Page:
A couple of weeks ago, during the week leading up to the Family Day long weekend, a thought crossed my mind – “I really need this”. It was plainly obvious that my kids did as well. Certain times of year are doubtlessly more work-laden than others. Those of us who take time off in the summer or around the Christmas season know that these times are often lower in stress compared to other times of year. A long weekend is a welcome thing to look forward to.
As I sat and thought about how welcome the upcoming long weekend would be, I wondered whatever happened to talks of a four day work week in Canada. The subject seemed to be popular a few years ago. By happy coincidence, a friend also mentioned, independent of my own thinking, that the family day weekend was relaxing and that a four day work week would be very welcome.
In what is something of a rarity for me, I am divided on the idea of a four day work week. On the one hand, it seems like an idea rooted in privilege, since it only applies to certain industries (and above all else, office jobs). The idea behind a four day work week is not to cut anyone’s pay. Instead, the goal is to cut out an entire work day per week, while expecting the same overall productivity and same pay. In theory, this works because people who are given a permanent three day weekend see such an improvement in mental health, happiness, and job satisfaction that they actually work harder and more efficiently on the days that they do work. The theory seems to be holding up in recent trial studies on the efficacy of a four day work week.
One problem with the idea is that there are certain jobs where productivity is measured in time, not in the tasks completed. For example, a fast food restaurant that requires a cashier to keep the restaurant open for five days cannot squeeze that cashier’s workload into four days and still expect to stay open for five days. The cashier needs to be physically present. Being at work so that the restaurant can open is what makes that employee valuable – the employer is paying for time spent at the cash register, and that is the primary measure of productivity.
All this talk of “five day work week vs four day work week” decisions raises an important question – who is the arbiter of work-week-length decisions? A great many workers don’t follow the standard five day work week. Some employees – such as retail and restaurant workers – may still work five days per week, but with a schedule that includes weekends. Professionals such as health care workers are often expected to work a grueling schedule of 12 days on, two days off, having only every second weekend off to recuperate. A standard four day work week would mean nothing to these workers. In the case of retail and fast food workers, it would necessitate a reduction in pay. In the case of healthcare professionals, it simply wouldn’t be feasible – to suggest that doctors, nurses and PSWs could work harder than they already do is insulting, and nothing will ever change the fact that health care workers are needed 24/7 in some capacity or another.
So who “officially” benefits from a four day work week? Bankers, lawyers and judges, and government office workers mostly. One could argue that teachers and other education workers would benefit, but not considering that they would be tasked with somehow teaching the same material 20% faster each day. And office workers would only be able to switch over if they have set tasks to work independently on. If answering calls or emails from the public during opening hours is included, it suddenly doesn’t work out so well for the employer. There is no more “efficient” way to answer phones or greet visiting customers. I hate to say it, but it seems like a four day work week only benefits those who are already privileged. I suppose factory workers could aim for the same output in four days as they currently put out in five days, working toward the promise of a four day week, but that would depend greatly on the nature of the product being manufactured.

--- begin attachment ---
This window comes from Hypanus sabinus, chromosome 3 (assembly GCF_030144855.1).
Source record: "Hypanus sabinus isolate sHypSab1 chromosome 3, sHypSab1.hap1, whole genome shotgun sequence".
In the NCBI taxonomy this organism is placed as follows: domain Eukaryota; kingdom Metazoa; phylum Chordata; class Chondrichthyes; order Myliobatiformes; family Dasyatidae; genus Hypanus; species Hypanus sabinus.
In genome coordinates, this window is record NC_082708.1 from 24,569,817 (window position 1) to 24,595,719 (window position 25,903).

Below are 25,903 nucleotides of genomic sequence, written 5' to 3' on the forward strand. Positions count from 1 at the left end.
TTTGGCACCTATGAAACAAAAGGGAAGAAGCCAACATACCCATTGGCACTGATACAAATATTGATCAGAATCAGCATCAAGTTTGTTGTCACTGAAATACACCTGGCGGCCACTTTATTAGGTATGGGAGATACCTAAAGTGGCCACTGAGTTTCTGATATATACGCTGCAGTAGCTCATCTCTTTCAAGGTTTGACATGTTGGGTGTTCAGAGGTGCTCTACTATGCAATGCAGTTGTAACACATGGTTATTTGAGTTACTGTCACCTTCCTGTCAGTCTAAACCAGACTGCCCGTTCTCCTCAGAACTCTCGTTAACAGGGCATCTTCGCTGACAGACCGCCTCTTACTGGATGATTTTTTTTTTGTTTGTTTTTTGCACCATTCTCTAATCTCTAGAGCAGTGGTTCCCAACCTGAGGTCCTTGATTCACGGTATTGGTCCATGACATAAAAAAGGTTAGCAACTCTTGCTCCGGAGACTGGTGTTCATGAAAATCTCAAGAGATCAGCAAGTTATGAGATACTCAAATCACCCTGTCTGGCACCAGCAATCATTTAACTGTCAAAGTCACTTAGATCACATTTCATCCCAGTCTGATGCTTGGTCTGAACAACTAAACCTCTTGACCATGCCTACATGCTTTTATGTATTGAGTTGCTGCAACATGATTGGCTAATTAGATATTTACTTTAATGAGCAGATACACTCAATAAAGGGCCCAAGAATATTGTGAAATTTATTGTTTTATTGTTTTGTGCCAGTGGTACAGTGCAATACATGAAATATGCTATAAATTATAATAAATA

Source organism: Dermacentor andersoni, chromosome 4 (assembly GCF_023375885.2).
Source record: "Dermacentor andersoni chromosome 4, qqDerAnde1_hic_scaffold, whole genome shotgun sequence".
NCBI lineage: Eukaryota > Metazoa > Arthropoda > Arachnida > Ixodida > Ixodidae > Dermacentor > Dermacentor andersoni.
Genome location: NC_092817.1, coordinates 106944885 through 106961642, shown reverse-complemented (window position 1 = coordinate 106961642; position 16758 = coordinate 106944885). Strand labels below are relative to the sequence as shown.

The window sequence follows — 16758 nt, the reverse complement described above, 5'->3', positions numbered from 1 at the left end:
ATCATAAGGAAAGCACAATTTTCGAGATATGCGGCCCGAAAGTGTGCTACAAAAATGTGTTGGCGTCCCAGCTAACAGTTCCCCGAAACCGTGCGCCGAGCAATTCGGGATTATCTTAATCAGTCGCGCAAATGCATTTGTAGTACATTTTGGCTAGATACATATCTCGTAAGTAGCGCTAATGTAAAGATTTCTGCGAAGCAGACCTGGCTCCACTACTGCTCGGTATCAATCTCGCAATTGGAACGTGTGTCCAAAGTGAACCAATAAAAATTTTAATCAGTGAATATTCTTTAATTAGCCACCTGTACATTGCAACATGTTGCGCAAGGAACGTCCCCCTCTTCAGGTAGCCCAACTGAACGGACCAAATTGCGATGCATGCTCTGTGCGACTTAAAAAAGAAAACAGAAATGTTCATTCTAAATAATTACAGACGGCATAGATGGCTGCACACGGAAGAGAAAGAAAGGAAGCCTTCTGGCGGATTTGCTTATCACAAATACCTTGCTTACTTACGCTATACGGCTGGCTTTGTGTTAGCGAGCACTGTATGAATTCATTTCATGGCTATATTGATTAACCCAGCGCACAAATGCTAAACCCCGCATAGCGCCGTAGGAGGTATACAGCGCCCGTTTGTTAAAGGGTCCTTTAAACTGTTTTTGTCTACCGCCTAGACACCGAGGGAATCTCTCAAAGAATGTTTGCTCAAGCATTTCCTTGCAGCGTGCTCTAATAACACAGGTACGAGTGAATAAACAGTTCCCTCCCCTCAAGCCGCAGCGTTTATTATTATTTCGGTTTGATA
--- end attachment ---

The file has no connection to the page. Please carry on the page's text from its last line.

The theme of my writing in the past few months has been to avoid unnecessary negativity (for the most part), and so avoid it I shall. There is an old saying, “one step forward and two steps back”, meaning that sometimes when we make progress, we end up losing that progress and then some. I prefer to think of the four day work week as “two steps forward and one step back”. Yes, it would inevitably widen the gap between those with well paying jobs and those who earn minimum wage. However, progress for one labour group seldom leads to poorer conditions for another. Perhaps a standardized four day work week would change our thinking of what represents a fair balance of work and leisure, leading to changes in working conditions for people such as retail workers and healthcare personnel.
Ah, to be well rested and happy. That should be our goal for every eager worker in our society, as long as everyone is doing their fair share to produce the goods and provide the services necessary to keep things running smoothly. I would certainly look forward to longer weekends in my role as an educator, but I suppose the joke is on me – there is no such thing as a weekend when it comes to the news!